A Palestinian Solidarity Campaign backed event featuring an author accused of peddling antisemitic theories on Israel and Judaism, has been cancelled.
Thomas Suarez was due to speak at the meeting, promoting his latest book State of Terror – How Terrorism Created Modern Israel.
But on Monday, it emerged that the meeting due to take place at the local Quaker owned Friends Meeting House in Cambridge this Thursday, had been called off.
Cambridge PSC said on Tuesday they were "disappointed" with the decision to cancel the event.
Mr Suarez, a professional violinist, rose to notoriety after an hour-long rant on Jews and Zionism to the Palestine Society at the School of Oriental and African Studies last November.
He branded Zionism “fascist” and claimed its leaders encouraged antisemitism in Germany to force Jews to move to Palestine.
Speaking about “the Jewish state”, he said: “Crammed into those three words are all of Jewry, Judaism, Jewish history, culture, persecution, and most cynical and exploitative of all, the Holocaust.”
The Board of Deputies are among the Jewish organisations known to have raised objections to Thursday’s event.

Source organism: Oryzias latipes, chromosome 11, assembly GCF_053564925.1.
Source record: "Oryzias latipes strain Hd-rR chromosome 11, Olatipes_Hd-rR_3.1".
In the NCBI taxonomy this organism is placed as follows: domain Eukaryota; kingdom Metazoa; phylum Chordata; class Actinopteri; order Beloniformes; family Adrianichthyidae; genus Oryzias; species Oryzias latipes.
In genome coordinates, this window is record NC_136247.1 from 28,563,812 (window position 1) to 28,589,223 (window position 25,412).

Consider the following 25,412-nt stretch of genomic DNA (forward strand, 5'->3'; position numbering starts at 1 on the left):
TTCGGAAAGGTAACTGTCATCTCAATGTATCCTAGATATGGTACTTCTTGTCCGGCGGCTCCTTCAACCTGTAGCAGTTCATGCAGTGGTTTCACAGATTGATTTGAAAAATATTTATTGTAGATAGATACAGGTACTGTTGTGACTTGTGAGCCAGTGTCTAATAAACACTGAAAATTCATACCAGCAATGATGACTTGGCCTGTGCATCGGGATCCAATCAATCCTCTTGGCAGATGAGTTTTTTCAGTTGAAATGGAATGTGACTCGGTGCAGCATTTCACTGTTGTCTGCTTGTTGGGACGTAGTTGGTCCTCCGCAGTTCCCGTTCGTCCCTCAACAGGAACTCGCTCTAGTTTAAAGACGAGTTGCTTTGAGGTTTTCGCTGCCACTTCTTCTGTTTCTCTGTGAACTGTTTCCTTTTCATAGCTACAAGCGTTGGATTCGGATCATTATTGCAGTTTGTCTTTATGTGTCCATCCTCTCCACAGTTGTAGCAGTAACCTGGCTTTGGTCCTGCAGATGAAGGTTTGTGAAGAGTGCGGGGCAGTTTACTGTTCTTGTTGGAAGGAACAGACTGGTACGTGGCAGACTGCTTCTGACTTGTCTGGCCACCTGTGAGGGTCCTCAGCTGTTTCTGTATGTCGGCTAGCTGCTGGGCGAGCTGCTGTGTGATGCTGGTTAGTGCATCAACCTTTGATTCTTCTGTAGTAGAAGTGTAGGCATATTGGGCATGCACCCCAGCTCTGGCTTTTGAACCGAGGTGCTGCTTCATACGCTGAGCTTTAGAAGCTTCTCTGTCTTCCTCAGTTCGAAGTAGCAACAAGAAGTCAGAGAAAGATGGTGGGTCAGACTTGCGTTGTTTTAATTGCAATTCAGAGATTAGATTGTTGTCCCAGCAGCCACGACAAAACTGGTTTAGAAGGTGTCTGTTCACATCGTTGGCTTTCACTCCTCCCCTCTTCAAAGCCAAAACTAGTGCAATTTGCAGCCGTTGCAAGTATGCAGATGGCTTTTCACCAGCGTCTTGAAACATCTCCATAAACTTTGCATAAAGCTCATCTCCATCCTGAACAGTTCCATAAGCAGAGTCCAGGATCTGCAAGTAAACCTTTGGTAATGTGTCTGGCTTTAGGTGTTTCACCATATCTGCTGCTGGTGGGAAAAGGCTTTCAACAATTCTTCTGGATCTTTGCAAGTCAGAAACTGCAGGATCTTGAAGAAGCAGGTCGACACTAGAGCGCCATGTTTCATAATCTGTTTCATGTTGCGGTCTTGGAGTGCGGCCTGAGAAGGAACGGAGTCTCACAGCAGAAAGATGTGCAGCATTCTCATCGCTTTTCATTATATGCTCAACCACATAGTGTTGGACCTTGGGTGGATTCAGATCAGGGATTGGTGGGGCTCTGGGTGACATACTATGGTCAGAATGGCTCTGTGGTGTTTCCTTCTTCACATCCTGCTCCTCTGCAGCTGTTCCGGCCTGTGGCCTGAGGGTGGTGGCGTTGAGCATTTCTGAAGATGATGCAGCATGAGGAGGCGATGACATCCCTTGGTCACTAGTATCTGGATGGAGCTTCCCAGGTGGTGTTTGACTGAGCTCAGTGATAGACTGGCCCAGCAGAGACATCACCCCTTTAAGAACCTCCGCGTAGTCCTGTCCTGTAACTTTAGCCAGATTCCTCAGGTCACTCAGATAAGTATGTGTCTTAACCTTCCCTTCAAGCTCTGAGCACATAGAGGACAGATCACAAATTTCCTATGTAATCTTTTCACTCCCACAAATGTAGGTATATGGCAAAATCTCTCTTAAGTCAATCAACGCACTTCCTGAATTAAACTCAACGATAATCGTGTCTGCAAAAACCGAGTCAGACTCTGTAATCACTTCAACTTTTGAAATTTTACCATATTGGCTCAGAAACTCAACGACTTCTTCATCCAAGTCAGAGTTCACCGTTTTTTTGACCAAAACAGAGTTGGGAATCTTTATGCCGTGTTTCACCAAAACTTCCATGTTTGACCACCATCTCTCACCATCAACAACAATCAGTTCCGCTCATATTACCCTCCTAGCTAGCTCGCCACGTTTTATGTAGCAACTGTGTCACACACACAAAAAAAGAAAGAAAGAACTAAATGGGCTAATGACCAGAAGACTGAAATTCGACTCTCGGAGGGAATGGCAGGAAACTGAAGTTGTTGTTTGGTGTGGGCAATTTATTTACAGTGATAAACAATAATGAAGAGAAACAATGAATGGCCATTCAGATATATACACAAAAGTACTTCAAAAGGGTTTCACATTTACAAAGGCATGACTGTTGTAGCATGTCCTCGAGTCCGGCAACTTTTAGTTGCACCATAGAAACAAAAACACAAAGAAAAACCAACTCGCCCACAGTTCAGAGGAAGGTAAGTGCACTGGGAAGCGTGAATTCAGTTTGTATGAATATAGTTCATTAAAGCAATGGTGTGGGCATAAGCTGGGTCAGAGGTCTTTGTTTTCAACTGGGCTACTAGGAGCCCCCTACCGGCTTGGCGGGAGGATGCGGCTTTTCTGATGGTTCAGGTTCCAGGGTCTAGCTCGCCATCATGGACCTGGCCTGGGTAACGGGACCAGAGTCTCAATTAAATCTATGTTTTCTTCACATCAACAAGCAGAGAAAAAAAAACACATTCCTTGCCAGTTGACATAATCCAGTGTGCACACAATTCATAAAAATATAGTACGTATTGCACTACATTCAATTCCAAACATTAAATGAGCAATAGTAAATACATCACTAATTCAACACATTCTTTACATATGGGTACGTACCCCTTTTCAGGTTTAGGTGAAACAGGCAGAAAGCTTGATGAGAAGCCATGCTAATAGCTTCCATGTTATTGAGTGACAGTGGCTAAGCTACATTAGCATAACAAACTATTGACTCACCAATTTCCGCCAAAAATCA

Jonathan Arkush, president of the Board, told the JC: “Thomas Suarez has repeatedly and unapologetically made statements comparing Zionists to Nazis. We approached the Quakers to make them aware of the nature of this booking.
"We are glad that, having considered the matter in line with Quaker values, the decision was taken to cancel the booking.
"We applaud this step, taken in solidarity with our community in the struggle against racism. It underlines that Quakers are more interested in peace and reconciliation than the hate promoted by Cambridge PSC.”
Jonathan Hoffman, an activist who is familiar with the book, said "I am very pleased that the Wardens of the Friends Meeting House had second thoughts.
“This book demonises Israel by falsifying history and contains a number of false and hateful allegations - such as that the Israeli government systematically stole reparation money intended for survivors. This meeting would only have fuelled hatred of Jews. I know that several students were very upset about it. "
A spokesman for Cambridge PSC said: “Naturally we are disappointed with the decision.
"We had been in detailed dialogue with the Friends Meeting house about the proposed meeting and understand the pressure they have been put under. We have had a strong relationship with Friends Meeting House over the years and this will continue, given our shared deep commitment to human rights and justice for the Palestinian people.”
The JC also approached Friends Meeting House for comment.